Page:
Monday, June 14, 2010

Failed IT Strategies: Preserve the Status Quo

Every once in a while, I have no idea what I'm going to write for the blog. That's when I like going back and reading some of my older blog posts. I find it's a good way to get ideas for new blog posts. So a few minutes ago I found this:

"Over the next few weeks I will examine other failed IT strategies. I will discuss the pros and cons of each ideology so you can make your own decision." ~ Failed IT Strategies, May 13, 2009

Then 16 days later, I posted Failed IT Strategies: The Head In the Sand Approach but afterwards, nothing more. It is past time I rectified this omission. 

First, IT management is all about ideology. I don't mean political, religious or any of the other common things associated with ideologies. I'm saying that whichever Philosophy of the Grand Reason for Business Technology that your IT manager believes in will have an impact on your business. This philosophy will determine the strategies used to deploy tools and services to your workers. Let's just say that with some of these ideologies you will be lucky if it only costs you a small fortune -- if you're unlucky, you'll be in jail.

This leads me to today's Failed IT Strategy. 

Preserve the Status Quo (PSQ) managers will do everything in their power to ensure nothing ever changes. They freeze your business cold -- technologically speaking.

My personal favorite example comes right from recent internet news. Last year several online groups formed to ban Internet Explorer 6 because it was holding back web development. Apparently, in mid-2009, 15-25% of the world was still using Internet Explorer 6 which was released in the Digital Stone Age (2001). And most of those IE6 browsers were running on business computers.

Chances are your car isn't that old, so why should your web browser be? How can you take advantage of the newest advances in internet technology without modern tools? Fortunately, their cries have been heard and now IE6 is only 5% of the internet. It should be extinct soon. 

This is a classic example of the PSQ strategy -- Change is bad. Everything must stay the same forever and ever and ever. And here's 100 million reasons (probably recited in TechnoGeek) why we can never, never change. -- It's stupid and dangerous thinking.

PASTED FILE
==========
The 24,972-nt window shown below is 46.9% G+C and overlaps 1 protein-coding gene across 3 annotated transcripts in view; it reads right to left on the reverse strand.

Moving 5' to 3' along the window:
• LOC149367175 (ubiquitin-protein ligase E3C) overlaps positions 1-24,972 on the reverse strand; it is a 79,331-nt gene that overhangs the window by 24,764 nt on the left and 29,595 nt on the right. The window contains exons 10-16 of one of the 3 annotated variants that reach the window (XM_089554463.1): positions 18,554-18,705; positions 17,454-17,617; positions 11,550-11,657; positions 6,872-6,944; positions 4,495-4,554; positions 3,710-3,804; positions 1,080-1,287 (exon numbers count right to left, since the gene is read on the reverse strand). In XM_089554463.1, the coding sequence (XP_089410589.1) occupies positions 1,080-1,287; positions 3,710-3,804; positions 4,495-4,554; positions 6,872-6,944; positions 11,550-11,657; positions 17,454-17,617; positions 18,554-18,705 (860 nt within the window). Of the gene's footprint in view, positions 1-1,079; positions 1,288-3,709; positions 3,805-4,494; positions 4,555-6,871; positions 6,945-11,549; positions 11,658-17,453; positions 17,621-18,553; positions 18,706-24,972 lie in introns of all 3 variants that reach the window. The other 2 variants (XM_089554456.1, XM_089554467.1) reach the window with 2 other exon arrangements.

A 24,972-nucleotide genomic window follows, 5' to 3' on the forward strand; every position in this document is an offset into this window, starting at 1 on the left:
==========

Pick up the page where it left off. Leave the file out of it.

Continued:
I realize I keep quoting Clay Shirky, but he said it best: "Institutions will try to preserve the problem to which they are the solution." Once you dedicate a group (with a budget!) to the job of fixing a problem, they will do everything in their power to keep that problem relevant. Because as long as the problem is around, they'll have job security. 

If everything stays the same and nothing ever changes we'll never need to face that old problem ever again. 

But what about the new problem? The reason the Preserve the Status Quo strategy is a failure is because it doesn't adapt well to new problems. Many cannot adapt at all. And if they do, they always work from within the context of the old problem first. They will work to adapt the old problem to work around the new problem. The followers of this ideology will work very hard to preserve what they have already created, including Frankenstein networks and other technological horrors. 

You need to be proactive. You need to know what changes are coming. You need to stay flexible  and agile so you can react to change. We can't hunker down in a technological bunker and hope for the best. And that's exactly what the PSQ strategy is all about. 

A good leader understands that change is inevitable. That we must accept and embrace it. A good leader knows that it is important to help your business adapt to evolving markets and business opportunities. That means the status quo has to go out the window. Instead we need status flux -- a state of constant change. 

Somebody check my Latin. 

R-Squared Computing - Business Technology Experts
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